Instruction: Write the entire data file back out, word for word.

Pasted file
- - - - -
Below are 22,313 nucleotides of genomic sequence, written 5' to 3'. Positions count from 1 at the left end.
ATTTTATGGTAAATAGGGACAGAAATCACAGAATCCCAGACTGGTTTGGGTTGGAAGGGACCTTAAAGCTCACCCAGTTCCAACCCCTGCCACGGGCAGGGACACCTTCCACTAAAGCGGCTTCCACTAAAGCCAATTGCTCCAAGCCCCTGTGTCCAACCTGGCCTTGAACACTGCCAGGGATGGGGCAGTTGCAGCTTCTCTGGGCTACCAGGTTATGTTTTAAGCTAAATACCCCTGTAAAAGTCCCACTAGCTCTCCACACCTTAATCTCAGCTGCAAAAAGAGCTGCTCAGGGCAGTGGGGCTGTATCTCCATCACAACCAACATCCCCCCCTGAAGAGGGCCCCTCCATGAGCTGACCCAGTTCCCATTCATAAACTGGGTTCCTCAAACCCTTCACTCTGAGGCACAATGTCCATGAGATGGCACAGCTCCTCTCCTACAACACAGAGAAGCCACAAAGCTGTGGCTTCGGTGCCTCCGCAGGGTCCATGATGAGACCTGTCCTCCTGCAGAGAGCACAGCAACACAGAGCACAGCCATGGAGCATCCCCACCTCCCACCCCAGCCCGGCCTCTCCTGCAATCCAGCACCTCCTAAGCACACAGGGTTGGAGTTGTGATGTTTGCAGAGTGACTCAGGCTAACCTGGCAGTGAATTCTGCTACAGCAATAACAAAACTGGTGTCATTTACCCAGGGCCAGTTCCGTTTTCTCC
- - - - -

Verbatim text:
Below are 22,313 nucleotides of genomic sequence, written 5' to 3'. Positions count from 1 at the left end.
ATTTTATGGTAAATAGGGACAGAAATCACAGAATCCCAGACTGGTTTGGGTTGGAAGGGACCTTAAAGCTCACCCAGTTCCAACCCCTGCCACGGGCAGGGACACCTTCCACTAAAGCGGCTTCCACTAAAGCCAATTGCTCCAAGCCCCTGTGTCCAACCTGGCCTTGAACACTGCCAGGGATGGGGCAGTTGCAGCTTCTCTGGGCTACCAGGTTATGTTTTAAGCTAAATACCCCTGTAAAAGTCCCACTAGCTCTCCACACCTTAATCTCAGCTGCAAAAAGAGCTGCTCAGGGCAGTGGGGCTGTATCTCCATCACAACCAACATCCCCCCCTGAAGAGGGCCCCTCCATGAGCTGACCCAGTTCCCATTCATAAACTGGGTTCCTCAAACCCTTCACTCTGAGGCACAATGTCCATGAGATGGCACAGCTCCTCTCCTACAACACAGAGAAGCCACAAAGCTGTGGCTTCGGTGCCTCCGCAGGGTCCATGATGAGACCTGTCCTCCTGCAGAGAGCACAGCAACACAGAGCACAGCCATGGAGCATCCCCACCTCCCACCCCAGCCCGGCCTCTCCTGCAATCCAGCACCTCCTAAGCACACAGGGTTGGAGTTGTGATGTTTGCAGAGTGACTCAGGCTAACCTGGCAGTGAATTCTGCTACAGCAATAACAAAACTGGTGTCATTTACCCAGGGCCAGTTCCGTTTTCTCC